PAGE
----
But I have noticed that I get behind in science as I try to build many religious buildings and wonders so my empire tends to run off steam.

Yep, not a fatal problem but annoying/frustrating. I make the other civ's scientific cities a priority to capture so I can mitigate this problem.
 

Vargas1

Prince
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Sep 30, 2020
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I would still say he is the easiest all around civ to play with

It's so funny you say that, since I was going to posit that the reason Byzantium are undervalued is because they are one of the more difficult top-tier civs to play with. You need to balance a lot of competing interests early - expansion, religion, army, keeping up with science/culture - and then nail the timing on when your conquering takes off. They are indeed very strong when you get it right, but you definitely need to have a good plan and execute correctly.
 

Alex Vance

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Oct 23, 2020
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It's so funny you say that, since I was going to posit that the reason Byzantium are undervalued is because they are one of the more difficult top-tier civs to play with. You need to balance a lot of competing interests early - expansion, religion, army, keeping up with science/culture - and then nail the timing on when your conquering takes off. They are indeed very strong when you get it right, but you definitely need to have a good plan and execute correctly.

Agreed 100%. This difficulty -- along with the payoff -- is what attracted me to Basil II's playstyle to begin with.

I would say no aspect of Basil II is easy until after you've already established a winning global position; then all that is left is mop-up duty (which at that point is more formality than anything else).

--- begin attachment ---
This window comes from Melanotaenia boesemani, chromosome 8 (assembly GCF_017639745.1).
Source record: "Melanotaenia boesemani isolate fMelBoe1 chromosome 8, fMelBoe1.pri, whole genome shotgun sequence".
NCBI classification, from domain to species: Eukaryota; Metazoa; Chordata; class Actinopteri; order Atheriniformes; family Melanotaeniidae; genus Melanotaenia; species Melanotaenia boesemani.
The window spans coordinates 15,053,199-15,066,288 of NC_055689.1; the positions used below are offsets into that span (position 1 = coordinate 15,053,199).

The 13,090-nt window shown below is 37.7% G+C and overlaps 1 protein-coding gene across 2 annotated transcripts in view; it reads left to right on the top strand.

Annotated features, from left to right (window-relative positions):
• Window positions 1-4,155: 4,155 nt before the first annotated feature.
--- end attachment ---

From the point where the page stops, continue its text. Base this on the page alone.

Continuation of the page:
AntSou

Deity
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Jun 8, 2019
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It's so funny you say that, since I was going to posit that the reason Byzantium are undervalued is because they are one of the more difficult top-tier civs to play with. You need to balance a lot of competing interests early - expansion, religion, army, keeping up with science/culture - and then nail the timing on when your conquering takes off. They are indeed very strong when you get it right, but you definitely need to have a good plan and execute correctly.

That was never my experience. On my single player games I consistently found it too easy to convert enemy cities, often while barely trying (literally. AI is bad with units as we know, but in Basil's case it just turns into free and constant religious pressure). Tagmas feel like tanks to me, they just bulldoze everything in their path.

I also never felt the need to balance much or had any difficult opportunity costs to consider because Military, Religion and Culture run so smoothly together. In fact I consider Byzantium one of the smoothest experiences. It never feels cumbersome.

I don't recall having to worry much about science. All the bonuses added up seemed to compensate for being behind on tech, but I was never really far behind (not more than usual for Immortal difficulty, anyway). I found it too easy to expand my religion playing Byzantium. I tend to prefer tiny to normal sized maps, which probably contributes to my views on Basil. Basil's religion is all over the place in no time in smaller maps, and less tiles means less ground for the Tagma to cover when their time comes.

PS: On a different note, has anyone had a game where the Dromon was used consistently? Seems like a strong naval unit but I've never been in a situation where building them would be the right decision, so I think I've only used it for the era points.
 

Linklite

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PS: On a different note, has anyone had a game where the Dromon was used consistently? Seems like a strong naval unit but I've never been in a situation where building them would be the right decision, so I think I've only used it for the era points.